If a person dies without making a valid will, their property is not distributed according to any wishes they may have expressed or wanted, instead it is distributed in accordance with the rules of intestacy. This is why making a will is so important so that you can determine who exactly gets a share of your property and how much of a share they get. See our blog post on how to create a valid will
Rules of Intestacy
- Under the statutory rules, if an individual who dies has a spouse or civil partner, they will receive the first £250,000 of the individual’s estate.
- The spouse or civil partner will also receive all personal chattels (household contents such as furniture and paintings.
- If there is anything remaining of the individual’s estate, half of it again goes to the spouse or civil partner and the other half is shared amongst the individual’s children (if they have any).
If an individual dies with no spouse or children, the estate will be distributed in this order:
- To the individual’s parents equally if both alive, if none
- Full blood brothers and sisters equally, if none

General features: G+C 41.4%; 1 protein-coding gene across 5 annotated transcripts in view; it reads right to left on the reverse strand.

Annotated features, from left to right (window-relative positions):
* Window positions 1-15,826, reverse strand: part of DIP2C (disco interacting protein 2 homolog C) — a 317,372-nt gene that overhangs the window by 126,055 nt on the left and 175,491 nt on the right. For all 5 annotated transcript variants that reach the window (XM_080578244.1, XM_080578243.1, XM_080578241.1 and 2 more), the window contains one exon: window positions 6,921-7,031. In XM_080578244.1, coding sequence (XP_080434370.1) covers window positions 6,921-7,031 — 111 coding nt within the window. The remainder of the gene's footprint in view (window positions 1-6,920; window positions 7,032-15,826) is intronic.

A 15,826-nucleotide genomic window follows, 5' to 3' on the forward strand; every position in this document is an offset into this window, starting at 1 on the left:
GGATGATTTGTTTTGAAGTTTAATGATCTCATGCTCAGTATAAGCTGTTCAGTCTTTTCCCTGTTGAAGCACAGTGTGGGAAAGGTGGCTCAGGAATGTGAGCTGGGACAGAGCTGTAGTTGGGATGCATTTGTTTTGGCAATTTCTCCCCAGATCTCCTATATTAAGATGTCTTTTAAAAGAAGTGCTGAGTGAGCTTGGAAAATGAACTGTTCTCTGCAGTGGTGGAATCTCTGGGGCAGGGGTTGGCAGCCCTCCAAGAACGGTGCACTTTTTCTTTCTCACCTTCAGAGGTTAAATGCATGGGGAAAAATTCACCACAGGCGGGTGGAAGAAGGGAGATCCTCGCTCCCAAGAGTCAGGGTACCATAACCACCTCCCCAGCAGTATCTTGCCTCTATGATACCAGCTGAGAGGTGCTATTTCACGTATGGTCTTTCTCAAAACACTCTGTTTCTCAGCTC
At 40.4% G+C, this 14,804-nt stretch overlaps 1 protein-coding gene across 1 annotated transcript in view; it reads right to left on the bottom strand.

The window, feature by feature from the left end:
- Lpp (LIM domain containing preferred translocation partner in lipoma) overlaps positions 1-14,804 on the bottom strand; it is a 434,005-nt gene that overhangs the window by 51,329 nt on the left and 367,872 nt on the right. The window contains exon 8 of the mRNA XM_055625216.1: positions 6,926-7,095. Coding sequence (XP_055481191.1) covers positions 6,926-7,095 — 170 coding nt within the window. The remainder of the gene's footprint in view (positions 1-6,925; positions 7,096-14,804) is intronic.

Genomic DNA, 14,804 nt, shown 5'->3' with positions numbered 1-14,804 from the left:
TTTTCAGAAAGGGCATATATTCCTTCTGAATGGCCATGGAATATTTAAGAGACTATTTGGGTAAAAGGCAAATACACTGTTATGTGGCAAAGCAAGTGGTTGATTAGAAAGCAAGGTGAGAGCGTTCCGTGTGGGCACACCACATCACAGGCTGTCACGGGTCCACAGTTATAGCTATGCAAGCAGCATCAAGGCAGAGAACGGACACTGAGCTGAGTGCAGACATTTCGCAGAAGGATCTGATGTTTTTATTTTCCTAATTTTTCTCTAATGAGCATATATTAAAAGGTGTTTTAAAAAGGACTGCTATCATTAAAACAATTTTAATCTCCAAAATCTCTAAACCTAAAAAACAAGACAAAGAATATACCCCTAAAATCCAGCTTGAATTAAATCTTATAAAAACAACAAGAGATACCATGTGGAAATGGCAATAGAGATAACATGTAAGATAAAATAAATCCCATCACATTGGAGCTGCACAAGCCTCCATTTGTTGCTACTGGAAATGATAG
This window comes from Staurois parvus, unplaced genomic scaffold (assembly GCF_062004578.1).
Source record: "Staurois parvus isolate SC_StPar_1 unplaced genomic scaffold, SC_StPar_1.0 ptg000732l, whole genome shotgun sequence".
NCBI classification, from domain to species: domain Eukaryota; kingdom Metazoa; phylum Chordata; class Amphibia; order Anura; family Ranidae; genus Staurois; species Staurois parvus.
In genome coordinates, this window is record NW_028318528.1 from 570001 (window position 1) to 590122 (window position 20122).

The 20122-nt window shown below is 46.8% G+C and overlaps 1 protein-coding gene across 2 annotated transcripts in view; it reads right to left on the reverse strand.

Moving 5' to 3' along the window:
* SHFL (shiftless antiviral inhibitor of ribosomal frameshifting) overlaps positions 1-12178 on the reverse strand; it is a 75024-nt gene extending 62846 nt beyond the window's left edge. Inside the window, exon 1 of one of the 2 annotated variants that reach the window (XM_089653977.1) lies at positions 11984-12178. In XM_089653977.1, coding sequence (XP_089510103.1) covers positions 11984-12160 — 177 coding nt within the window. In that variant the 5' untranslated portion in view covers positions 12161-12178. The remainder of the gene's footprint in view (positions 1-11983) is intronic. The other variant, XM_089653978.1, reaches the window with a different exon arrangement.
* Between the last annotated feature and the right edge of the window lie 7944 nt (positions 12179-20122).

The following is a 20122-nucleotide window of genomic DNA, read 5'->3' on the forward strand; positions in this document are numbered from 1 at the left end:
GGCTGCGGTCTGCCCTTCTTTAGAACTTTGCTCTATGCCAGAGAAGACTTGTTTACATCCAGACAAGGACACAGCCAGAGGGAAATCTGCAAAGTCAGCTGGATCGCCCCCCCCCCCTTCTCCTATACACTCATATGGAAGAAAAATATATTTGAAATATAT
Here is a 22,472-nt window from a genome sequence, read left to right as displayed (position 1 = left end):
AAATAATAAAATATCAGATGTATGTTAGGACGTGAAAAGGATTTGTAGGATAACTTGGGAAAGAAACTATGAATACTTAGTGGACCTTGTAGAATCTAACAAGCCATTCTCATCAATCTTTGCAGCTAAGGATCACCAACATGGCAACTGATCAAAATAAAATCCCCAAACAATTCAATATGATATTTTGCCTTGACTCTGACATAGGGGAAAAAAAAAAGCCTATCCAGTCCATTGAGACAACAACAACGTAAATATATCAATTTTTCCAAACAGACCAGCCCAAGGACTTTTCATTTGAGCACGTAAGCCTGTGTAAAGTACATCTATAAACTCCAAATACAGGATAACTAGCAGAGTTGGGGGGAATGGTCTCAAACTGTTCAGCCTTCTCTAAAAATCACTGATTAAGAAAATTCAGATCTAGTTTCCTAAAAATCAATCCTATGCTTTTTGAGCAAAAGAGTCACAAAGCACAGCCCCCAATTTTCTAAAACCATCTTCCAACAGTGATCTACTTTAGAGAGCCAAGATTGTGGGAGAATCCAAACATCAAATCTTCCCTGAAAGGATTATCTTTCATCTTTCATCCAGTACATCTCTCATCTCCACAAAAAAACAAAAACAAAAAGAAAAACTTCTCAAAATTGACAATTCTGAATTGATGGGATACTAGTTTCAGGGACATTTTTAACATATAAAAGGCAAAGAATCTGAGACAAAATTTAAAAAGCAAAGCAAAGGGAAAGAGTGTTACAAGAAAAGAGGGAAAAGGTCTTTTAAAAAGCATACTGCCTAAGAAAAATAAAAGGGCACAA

- Half brothers and sisters equally, if none
- Grandparents equally, if none
- Full blood uncles and aunts equally, if none
- Half blood uncles and aunts equally, if none
- The Crown (this is called ‘bona vacantia’)
As the intestacy rules show, depending on the relationship status and the living relatives of an individual, the estate can go to different family members or even to the crown. Creating a will allows you to select individuals who are not related to receive your property or alternatively, it allows you to which family members you want to receive your property.
You can avoid having your property being distributed under the intestacy rules by creating a valid will. You can have a will created for you by us through our wills page.